Another “Westward Diary” cock-up…

Kenneth: One little diversion here, talking about the hand bell ringers. We once had a guy doing “How to make your own boat” on “Westward Diary” which ran as a teaser going right through about six months. All this was faithfully crafted. It would probably come on once a week or once a fortnight. Then came the big launch day, it was put out to the water and what happens? It sinks! (laughs) It goes under! After six months of patient work!

Q: Was that live?!

Kenneth: Yes! Down at Saltash somewhere!

Q: Are there one or two news stories from the “Westward Diary” days which stick in your memory?

Kenneth: Well, Aberfan obviously. I mean that sticks out more than anything, even though it was out of the area. We felt an affinity. In fact we had quite a large Welsh following. I remember going to a Welsh Rugby Club. They said “Hello Boyo” to me. They knew me because they watched us in Wales. I think this was more before the change in the transmitter in about ’88 or something. But they used to get very clear pictures.

Q: So you covered Aberfan quite a lot…

Kenneth: Yes…the whole nation was shocked and saddened.

Reunions of the old Westward staff

Q: Do you have reunions very often?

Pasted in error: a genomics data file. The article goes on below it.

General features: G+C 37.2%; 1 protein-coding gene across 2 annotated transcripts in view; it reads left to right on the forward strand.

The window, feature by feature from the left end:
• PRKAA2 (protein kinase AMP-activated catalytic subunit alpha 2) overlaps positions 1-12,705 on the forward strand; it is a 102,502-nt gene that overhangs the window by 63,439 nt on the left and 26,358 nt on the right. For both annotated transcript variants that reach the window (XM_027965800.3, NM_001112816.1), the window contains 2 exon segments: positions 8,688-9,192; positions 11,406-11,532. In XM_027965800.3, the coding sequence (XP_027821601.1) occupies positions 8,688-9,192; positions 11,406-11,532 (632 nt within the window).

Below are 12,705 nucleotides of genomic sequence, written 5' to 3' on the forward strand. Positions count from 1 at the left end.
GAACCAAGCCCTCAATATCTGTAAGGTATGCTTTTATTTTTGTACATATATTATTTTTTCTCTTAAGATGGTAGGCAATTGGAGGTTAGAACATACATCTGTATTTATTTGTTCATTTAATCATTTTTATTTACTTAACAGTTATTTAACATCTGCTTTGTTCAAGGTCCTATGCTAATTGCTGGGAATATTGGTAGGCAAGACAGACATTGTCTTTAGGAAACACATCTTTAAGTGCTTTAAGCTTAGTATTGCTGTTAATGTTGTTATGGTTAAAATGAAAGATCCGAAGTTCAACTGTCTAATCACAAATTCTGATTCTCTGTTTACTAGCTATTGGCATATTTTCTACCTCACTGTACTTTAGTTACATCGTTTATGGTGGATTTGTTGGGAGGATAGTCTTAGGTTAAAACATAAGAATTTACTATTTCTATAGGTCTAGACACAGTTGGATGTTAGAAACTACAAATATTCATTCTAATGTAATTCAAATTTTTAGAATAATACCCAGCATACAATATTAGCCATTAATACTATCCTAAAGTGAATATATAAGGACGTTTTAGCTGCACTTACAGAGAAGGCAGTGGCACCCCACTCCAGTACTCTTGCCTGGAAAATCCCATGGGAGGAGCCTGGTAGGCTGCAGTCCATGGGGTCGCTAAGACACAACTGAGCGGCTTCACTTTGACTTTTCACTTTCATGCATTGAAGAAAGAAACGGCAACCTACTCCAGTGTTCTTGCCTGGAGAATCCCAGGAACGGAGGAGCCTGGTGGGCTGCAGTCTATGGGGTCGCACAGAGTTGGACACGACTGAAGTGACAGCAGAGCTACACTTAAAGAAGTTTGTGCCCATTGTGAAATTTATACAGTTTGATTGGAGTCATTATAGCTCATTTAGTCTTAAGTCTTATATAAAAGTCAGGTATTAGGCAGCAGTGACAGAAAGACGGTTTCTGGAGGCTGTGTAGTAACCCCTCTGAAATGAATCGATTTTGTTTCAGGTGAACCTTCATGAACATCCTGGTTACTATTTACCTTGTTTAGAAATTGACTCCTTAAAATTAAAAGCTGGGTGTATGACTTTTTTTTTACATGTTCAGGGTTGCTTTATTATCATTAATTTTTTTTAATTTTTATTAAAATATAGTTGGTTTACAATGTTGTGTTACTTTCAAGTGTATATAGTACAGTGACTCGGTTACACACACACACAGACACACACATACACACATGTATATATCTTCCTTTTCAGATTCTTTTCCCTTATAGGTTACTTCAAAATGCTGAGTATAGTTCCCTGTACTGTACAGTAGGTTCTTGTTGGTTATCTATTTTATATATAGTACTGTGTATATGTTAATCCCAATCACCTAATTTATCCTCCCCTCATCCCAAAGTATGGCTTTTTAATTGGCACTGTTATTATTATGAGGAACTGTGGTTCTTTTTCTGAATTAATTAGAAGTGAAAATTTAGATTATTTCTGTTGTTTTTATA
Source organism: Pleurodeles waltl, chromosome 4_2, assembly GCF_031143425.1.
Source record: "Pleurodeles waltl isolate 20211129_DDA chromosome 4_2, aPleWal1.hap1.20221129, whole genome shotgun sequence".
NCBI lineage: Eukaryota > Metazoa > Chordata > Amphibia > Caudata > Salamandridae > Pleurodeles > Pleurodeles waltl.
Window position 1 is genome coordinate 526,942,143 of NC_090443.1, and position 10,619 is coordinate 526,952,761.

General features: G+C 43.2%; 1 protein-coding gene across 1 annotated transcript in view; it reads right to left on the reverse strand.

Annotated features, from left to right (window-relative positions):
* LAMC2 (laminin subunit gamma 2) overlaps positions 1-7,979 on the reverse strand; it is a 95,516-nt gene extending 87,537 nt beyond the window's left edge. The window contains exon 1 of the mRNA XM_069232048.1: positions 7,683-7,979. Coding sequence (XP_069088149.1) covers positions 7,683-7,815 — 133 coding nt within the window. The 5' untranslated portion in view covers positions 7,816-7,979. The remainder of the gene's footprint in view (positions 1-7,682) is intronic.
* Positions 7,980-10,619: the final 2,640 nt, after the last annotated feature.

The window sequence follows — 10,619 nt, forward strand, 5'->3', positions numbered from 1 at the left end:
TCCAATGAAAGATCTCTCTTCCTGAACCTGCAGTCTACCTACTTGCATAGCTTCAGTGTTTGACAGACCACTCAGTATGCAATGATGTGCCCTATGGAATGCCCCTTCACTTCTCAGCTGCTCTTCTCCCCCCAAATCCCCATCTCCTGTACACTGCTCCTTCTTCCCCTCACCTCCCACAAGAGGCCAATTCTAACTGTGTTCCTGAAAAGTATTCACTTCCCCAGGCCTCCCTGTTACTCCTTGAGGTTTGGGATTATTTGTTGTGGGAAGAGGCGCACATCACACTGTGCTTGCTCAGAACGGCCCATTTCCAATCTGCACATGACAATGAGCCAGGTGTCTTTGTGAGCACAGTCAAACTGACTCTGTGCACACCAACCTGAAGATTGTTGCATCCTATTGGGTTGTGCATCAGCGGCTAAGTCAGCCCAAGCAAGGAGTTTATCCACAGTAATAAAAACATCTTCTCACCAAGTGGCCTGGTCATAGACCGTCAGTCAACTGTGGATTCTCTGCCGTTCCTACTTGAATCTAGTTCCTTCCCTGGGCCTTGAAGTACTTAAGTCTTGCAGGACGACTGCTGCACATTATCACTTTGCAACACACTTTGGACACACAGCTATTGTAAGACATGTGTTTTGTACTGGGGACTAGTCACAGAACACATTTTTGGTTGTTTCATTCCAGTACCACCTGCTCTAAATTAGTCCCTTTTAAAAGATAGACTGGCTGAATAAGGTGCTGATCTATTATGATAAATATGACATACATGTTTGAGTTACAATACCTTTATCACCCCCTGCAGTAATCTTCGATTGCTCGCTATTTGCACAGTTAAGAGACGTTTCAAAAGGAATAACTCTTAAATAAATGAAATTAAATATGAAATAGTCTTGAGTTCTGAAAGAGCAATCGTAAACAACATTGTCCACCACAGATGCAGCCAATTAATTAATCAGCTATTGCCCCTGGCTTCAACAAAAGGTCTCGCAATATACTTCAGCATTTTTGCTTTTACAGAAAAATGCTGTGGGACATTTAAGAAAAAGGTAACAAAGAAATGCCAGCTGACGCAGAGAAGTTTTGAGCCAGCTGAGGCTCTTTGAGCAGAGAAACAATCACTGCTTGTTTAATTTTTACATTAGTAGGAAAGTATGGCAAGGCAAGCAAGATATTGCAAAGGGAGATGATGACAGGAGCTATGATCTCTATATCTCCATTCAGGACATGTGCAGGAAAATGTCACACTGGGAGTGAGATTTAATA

Kenneth: Every two years. If I’d been fitter perhaps I would have gone back to some of them. There is a big one next year which PC is going to. I’ll have to see how I am.

Q: Right…is there anything I might have missed?

…Angela Rippon, Roger Shaw, Judi Spiers, Ian Stirling, Ted Tuckerman…

Kenneth: We haven’t mentioned Angela Rippon…

Kenneth: Ah yes, Angela…she worked at that time for the BBC and also worked for the either the “Independent” or the “Western Morning News” – or both – she worked for the BBC first and then came from the BBC to us. BBC Plymouth was a great station, I think that one of the things that helped Westward was their good standard. I knew Hugh Scully well and was sorry when he left for better things, but glad for him, of course.

Q: He’s done very well for himself.

Kenneth: He’s got a castle now.

Q: Who else do you remember?

Kenneth: Roger Shaw, who was an absolute rock anchor man completely and utterly reliable…Judy Spiers is a lovely girl. I have known her since she was about 14 – she is a great pro who would lighten up any network. Ian Stirling is such a good actor, rather wasted. And I remember Ted Tuckerman with his Tight lines of course.

…Kenneth then continued his reminiscences in the dining room outside the range of the tape recorder.

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One thought on “"We poor buggers would go on every night and get slaughtered and crucified" – 'Westward Diary' presenter Kenneth MacLeod talks in 2000

  1. Very interesting – Thank You.

    Did he remember, I wonder – Christmas 1977, & the friendly ‘Gangster’s Mob Raid’ Westward presenters staged on BBC South West – who repelled the ‘visitors’ with polystyrene ‘Spotlight’ logos (shown in ‘Westward Diary’ as a short silent feature, accompnied by music) – no-record of this would appear to be held at SWFTA in Plymouth.